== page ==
gms | German Medical Science

55. Jahrestagung der Deutschen Gesellschaft für Neurochirurgie e. V. (DGNC)
1. Joint Meeting mit der Ungarischen Gesellschaft für Neurochirurgie

Deutsche Gesellschaft für Neurochirurgie (DGNC) e. V.

25. bis 28.04.2004, Köln

A comparative animal experimental study on a new collagen biomatrix versus a cadaveric dura graft for dural defects

Vergleichende tierexperimentelle Untersuchung einer neuartigen Kollagenfolie versus Leichendura zur Deckung von Duradefekten

Meeting Abstract

  • corresponding author Ulrich Knopp - Neurochirurgische Klinik, Universitätsklinikum Lübeck, Lübeck
  • E. Reusche - Institut für Neuropathologie, Universitätsklinikum Lübeck, Lübeck
  • F. Christmann - Neurochirurgische Klinik, Clemenshospital Münster, Münster
  • A. Sepehrnia - Neurochirurgische Klinik, Clemenshospital Münster, Münster

Deutsche Gesellschaft für Neurochirurgie. Ungarische Gesellschaft für Neurochirurgie. 55. Jahrestagung der Deutschen Gesellschaft für Neurochirurgie e.V. (DGNC), 1. Joint Meeting mit der Ungarischen Gesellschaft für Neurochirurgie. Köln, 25.-28.04.2004. Düsseldorf, Köln: German Medical Science; 2004. DocP 01.10

The electronic version of this article is the complete one and can be found online at:

Published: April 23, 2004

© 2004 Knopp et al.
This is an Open Access article distributed under the terms of the Creative Commons Attribution License ( You are free: to Share – to copy, distribute and transmit the work, provided the original author and source are credited.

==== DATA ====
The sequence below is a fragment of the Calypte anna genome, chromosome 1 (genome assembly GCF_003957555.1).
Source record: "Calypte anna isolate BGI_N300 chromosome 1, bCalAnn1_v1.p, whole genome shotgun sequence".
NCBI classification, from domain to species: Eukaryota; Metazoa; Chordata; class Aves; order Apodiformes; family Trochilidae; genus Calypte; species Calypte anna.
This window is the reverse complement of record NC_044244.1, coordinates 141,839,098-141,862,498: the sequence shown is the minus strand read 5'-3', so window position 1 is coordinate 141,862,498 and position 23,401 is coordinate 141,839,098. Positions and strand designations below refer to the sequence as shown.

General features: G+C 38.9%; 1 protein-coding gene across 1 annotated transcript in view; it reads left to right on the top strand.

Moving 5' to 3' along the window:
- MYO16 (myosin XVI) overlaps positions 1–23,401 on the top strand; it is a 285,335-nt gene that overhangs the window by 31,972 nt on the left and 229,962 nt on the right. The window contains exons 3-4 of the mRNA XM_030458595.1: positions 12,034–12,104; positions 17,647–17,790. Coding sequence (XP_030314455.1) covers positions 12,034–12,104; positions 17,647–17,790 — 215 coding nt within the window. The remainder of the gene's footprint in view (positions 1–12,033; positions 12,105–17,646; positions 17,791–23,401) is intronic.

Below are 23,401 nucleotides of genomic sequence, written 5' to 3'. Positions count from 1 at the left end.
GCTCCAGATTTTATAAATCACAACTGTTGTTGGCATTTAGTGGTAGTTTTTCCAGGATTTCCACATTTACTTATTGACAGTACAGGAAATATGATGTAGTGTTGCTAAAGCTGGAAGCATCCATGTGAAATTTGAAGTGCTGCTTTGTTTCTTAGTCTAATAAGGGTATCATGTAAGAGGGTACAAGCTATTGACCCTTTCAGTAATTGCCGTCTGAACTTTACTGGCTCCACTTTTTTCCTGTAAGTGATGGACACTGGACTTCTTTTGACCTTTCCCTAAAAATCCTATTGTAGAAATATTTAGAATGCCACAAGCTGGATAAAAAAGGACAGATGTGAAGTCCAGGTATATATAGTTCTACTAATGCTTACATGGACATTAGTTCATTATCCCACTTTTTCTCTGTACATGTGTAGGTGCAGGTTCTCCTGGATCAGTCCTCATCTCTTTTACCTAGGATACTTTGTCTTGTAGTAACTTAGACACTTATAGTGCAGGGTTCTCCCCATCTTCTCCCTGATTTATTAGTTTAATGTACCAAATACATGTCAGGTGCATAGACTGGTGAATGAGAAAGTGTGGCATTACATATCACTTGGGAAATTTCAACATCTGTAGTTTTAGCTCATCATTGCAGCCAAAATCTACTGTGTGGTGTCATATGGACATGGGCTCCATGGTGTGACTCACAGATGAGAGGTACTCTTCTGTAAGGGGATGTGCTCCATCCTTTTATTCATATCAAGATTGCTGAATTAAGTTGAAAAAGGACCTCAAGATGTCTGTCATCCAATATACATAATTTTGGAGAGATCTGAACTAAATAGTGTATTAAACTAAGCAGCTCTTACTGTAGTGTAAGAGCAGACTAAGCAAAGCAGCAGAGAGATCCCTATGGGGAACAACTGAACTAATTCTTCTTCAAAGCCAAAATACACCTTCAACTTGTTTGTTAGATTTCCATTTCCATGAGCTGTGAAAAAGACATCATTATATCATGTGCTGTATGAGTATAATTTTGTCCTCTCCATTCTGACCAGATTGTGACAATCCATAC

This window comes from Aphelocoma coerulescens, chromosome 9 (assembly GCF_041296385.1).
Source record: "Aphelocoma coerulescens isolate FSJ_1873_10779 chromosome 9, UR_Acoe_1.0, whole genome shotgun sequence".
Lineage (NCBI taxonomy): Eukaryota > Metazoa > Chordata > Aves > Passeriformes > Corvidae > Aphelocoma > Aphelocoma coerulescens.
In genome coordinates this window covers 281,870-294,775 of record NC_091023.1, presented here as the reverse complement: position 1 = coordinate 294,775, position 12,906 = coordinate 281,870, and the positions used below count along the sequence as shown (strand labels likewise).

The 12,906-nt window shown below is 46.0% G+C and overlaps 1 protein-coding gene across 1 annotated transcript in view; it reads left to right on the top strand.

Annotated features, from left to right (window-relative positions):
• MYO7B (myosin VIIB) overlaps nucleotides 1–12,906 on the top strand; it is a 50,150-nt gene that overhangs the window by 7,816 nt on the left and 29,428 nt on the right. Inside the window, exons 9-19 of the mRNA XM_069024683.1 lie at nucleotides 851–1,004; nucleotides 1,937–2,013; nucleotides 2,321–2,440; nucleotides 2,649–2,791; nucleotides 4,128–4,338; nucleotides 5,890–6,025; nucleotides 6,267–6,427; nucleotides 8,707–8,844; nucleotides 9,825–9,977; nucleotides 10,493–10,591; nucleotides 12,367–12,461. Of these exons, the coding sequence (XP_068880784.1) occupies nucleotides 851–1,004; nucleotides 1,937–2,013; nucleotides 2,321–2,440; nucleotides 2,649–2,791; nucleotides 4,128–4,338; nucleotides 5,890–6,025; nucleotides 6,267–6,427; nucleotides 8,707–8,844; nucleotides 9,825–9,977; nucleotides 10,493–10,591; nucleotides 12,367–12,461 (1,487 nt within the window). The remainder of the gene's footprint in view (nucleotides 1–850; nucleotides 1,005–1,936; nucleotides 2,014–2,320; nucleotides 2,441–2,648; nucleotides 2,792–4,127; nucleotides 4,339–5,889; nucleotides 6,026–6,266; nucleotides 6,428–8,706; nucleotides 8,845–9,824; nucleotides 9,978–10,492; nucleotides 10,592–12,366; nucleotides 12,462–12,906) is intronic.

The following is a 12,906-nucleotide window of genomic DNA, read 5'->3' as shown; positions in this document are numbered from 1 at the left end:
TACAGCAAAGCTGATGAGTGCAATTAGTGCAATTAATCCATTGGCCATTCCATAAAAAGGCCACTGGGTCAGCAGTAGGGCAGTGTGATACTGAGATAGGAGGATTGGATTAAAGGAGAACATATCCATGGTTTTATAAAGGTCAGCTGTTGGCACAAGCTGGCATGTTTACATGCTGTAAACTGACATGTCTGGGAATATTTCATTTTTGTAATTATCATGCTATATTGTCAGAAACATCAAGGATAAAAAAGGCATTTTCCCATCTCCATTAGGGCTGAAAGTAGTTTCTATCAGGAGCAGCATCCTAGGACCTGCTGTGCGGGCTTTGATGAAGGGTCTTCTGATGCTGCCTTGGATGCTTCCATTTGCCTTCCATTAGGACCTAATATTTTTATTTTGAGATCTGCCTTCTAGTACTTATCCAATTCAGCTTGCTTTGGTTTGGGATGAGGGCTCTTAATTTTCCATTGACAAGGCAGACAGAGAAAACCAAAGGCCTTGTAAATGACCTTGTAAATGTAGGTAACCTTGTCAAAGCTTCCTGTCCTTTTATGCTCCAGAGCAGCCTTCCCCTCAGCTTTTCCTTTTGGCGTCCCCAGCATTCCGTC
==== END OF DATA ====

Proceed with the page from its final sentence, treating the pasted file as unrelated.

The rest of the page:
Defects of the dura mater are common during neurosurgical procedures and necessitate dural graft repair to prevent postoperative sequelae. Numerous materials have been evaluated over the past decades in the quest for the ideal dural replacement, but no product fully meets all the applicable criteria. This paper presents the results of animal studies on a collagen graft (special preparation, Baxter) for dural graft repair. The product provides a biomatrix with a special layer structure and consists of pure naturally cross-linked collagen of equine origin. Collagen preparations have been successfully used for wound cover, to stop bleeding and as a carrier for fibrin sealant. For comparison Tutoplast® Dura was used, a human cadaveric-derived dural graft preserved in a multiple stage chemical process.


Bihemispheric parietooccipital dural lesions of a defined diameter were induced in 25 sheep and subsequently closed with the collagen graft or Tutoplast® Dura, respectively. Fibrin sealant (Tisseel® / Tissucol®, Baxter) alone was used to fix the implants. Postoperative neurological abnormalities did not occur in any animal. The animals were killed at 2, 4, 8, 16 and 24 weeks. Macroscopy showed adequate dural closure at the sites of application of both products.


There were no signs of graft rejection or formation of cerebrospinal fluid fistulae. The collagen graft site displayed histological signs as early as 2 weeks postoperatively consistent with a moderate Iymphocytic inflammatory response and infiltration with fibroblasts and macrophages. The graft subsequently developed a neodura-like connective tissue architecture. The Tutoplast® Dura showed onIy minimal cellular infiltration, and again the surrounding structures displayed a mild inflammatory response. The dura and neomembrane were barely distinguishable at the collagen biomatrix site 24 weeks postoperatively, but the Tutoplast® Dura displayed inadequate fusion with the dural border and was encapsulated in a connective tissue layer.


The outcomes demonstrate that the collagen graft can be used for dura reconstruction as temporary replacement and at the same time as a biomatrix for dura regeneration.